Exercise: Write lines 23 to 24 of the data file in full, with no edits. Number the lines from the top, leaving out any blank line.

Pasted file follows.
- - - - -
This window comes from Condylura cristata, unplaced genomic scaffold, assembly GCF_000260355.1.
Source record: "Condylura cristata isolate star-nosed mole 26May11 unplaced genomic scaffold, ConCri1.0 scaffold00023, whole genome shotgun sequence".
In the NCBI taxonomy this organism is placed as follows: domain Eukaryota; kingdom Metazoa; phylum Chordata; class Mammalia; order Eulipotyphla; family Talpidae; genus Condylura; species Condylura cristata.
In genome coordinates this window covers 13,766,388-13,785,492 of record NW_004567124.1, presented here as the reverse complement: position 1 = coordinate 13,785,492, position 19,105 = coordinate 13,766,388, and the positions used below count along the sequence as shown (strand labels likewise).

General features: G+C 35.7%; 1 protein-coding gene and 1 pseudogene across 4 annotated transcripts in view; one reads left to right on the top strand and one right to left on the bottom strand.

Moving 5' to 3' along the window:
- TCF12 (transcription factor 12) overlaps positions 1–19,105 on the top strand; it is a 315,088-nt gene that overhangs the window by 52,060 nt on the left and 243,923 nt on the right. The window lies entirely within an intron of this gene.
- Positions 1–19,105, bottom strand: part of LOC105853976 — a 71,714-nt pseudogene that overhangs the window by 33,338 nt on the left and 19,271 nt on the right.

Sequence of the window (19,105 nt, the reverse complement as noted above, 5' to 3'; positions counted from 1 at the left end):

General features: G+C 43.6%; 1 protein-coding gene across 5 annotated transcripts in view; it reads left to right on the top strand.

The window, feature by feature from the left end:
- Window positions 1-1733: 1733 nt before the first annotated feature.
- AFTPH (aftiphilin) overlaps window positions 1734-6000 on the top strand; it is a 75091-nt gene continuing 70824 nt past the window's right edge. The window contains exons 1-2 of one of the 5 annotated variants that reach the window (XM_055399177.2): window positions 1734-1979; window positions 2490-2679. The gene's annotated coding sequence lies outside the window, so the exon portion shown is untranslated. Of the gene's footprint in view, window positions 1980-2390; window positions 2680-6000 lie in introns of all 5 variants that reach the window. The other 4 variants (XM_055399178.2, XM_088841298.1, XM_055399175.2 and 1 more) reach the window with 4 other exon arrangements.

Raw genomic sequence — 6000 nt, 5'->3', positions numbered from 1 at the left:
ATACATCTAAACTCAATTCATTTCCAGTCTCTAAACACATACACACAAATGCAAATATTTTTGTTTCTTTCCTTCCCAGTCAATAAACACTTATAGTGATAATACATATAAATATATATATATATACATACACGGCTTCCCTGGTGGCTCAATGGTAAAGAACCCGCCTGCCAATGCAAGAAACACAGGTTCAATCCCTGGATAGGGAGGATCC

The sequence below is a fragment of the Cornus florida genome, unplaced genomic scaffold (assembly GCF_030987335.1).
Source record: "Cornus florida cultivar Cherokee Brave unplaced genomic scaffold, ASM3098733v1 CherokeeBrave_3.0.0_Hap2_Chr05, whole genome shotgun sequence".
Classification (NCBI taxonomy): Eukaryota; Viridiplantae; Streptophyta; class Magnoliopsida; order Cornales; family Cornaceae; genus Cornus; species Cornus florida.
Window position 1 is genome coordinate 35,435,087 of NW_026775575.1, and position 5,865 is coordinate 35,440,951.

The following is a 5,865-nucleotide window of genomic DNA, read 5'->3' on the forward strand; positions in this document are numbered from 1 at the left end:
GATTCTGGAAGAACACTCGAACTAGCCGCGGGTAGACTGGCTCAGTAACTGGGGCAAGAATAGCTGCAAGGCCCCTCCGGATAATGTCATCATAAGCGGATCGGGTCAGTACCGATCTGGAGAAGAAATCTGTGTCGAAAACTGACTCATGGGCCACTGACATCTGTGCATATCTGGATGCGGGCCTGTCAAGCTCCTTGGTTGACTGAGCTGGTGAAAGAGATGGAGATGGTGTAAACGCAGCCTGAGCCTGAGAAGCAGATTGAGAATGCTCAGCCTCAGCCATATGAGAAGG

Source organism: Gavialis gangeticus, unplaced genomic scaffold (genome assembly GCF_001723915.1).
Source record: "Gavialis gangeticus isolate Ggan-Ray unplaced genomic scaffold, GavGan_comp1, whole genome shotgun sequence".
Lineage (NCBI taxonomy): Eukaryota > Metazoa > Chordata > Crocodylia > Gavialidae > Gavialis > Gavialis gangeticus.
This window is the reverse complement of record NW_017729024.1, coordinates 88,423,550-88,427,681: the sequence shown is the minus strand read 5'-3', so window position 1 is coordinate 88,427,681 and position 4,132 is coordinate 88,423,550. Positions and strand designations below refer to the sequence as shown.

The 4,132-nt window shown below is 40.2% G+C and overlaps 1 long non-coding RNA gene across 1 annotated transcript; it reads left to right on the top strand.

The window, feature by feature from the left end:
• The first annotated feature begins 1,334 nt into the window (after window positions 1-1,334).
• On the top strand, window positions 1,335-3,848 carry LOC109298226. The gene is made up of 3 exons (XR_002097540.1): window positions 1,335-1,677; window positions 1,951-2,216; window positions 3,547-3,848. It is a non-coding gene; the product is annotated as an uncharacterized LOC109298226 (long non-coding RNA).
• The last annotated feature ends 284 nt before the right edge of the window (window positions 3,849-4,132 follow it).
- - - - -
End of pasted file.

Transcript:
Source record: "Gavialis gangeticus isolate Ggan-Ray unplaced genomic scaffold, GavGan_comp1, whole genome shotgun sequence".
Lineage (NCBI taxonomy): Eukaryota > Metazoa > Chordata > Crocodylia > Gavialidae > Gavialis > Gavialis gangeticus.